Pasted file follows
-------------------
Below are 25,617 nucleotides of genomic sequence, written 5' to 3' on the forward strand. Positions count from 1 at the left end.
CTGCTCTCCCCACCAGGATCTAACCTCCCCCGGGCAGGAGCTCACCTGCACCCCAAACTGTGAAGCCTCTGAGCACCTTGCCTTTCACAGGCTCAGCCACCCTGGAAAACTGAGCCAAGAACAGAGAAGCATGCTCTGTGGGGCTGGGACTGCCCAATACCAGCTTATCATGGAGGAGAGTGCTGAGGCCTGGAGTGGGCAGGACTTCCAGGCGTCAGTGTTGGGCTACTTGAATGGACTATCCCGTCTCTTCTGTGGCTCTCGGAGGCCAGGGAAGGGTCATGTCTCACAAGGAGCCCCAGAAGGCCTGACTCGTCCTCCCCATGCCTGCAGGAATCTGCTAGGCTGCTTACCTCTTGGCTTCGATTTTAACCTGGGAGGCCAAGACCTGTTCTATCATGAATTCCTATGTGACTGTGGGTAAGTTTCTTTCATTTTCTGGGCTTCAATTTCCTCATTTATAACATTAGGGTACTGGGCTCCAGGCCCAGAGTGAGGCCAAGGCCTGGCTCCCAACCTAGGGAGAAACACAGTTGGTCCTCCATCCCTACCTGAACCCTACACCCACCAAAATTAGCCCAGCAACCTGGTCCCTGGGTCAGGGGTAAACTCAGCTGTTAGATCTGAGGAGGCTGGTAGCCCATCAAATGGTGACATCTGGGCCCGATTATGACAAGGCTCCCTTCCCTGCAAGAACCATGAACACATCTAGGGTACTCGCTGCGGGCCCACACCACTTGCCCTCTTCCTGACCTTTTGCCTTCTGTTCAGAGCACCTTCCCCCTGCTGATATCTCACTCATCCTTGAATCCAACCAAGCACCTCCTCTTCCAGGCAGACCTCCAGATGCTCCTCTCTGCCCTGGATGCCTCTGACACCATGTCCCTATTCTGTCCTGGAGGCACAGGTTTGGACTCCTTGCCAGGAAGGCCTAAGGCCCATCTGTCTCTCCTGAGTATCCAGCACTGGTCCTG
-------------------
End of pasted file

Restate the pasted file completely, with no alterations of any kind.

Below are 25,617 nucleotides of genomic sequence, written 5' to 3' on the forward strand. Positions count from 1 at the left end.
CTGCTCTCCCCACCAGGATCTAACCTCCCCCGGGCAGGAGCTCACCTGCACCCCAAACTGTGAAGCCTCTGAGCACCTTGCCTTTCACAGGCTCAGCCACCCTGGAAAACTGAGCCAAGAACAGAGAAGCATGCTCTGTGGGGCTGGGACTGCCCAATACCAGCTTATCATGGAGGAGAGTGCTGAGGCCTGGAGTGGGCAGGACTTCCAGGCGTCAGTGTTGGGCTACTTGAATGGACTATCCCGTCTCTTCTGTGGCTCTCGGAGGCCAGGGAAGGGTCATGTCTCACAAGGAGCCCCAGAAGGCCTGACTCGTCCTCCCCATGCCTGCAGGAATCTGCTAGGCTGCTTACCTCTTGGCTTCGATTTTAACCTGGGAGGCCAAGACCTGTTCTATCATGAATTCCTATGTGACTGTGGGTAAGTTTCTTTCATTTTCTGGGCTTCAATTTCCTCATTTATAACATTAGGGTACTGGGCTCCAGGCCCAGAGTGAGGCCAAGGCCTGGCTCCCAACCTAGGGAGAAACACAGTTGGTCCTCCATCCCTACCTGAACCCTACACCCACCAAAATTAGCCCAGCAACCTGGTCCCTGGGTCAGGGGTAAACTCAGCTGTTAGATCTGAGGAGGCTGGTAGCCCATCAAATGGTGACATCTGGGCCCGATTATGACAAGGCTCCCTTCCCTGCAAGAACCATGAACACATCTAGGGTACTCGCTGCGGGCCCACACCACTTGCCCTCTTCCTGACCTTTTGCCTTCTGTTCAGAGCACCTTCCCCCTGCTGATATCTCACTCATCCTTGAATCCAACCAAGCACCTCCTCTTCCAGGCAGACCTCCAGATGCTCCTCTCTGCCCTGGATGCCTCTGACACCATGTCCCTATTCTGTCCTGGAGGCACAGGTTTGGACTCCTTGCCAGGAAGGCCTAAGGCCCATCTGTCTCTCCTGAGTATCCAGCACTGGTCCTG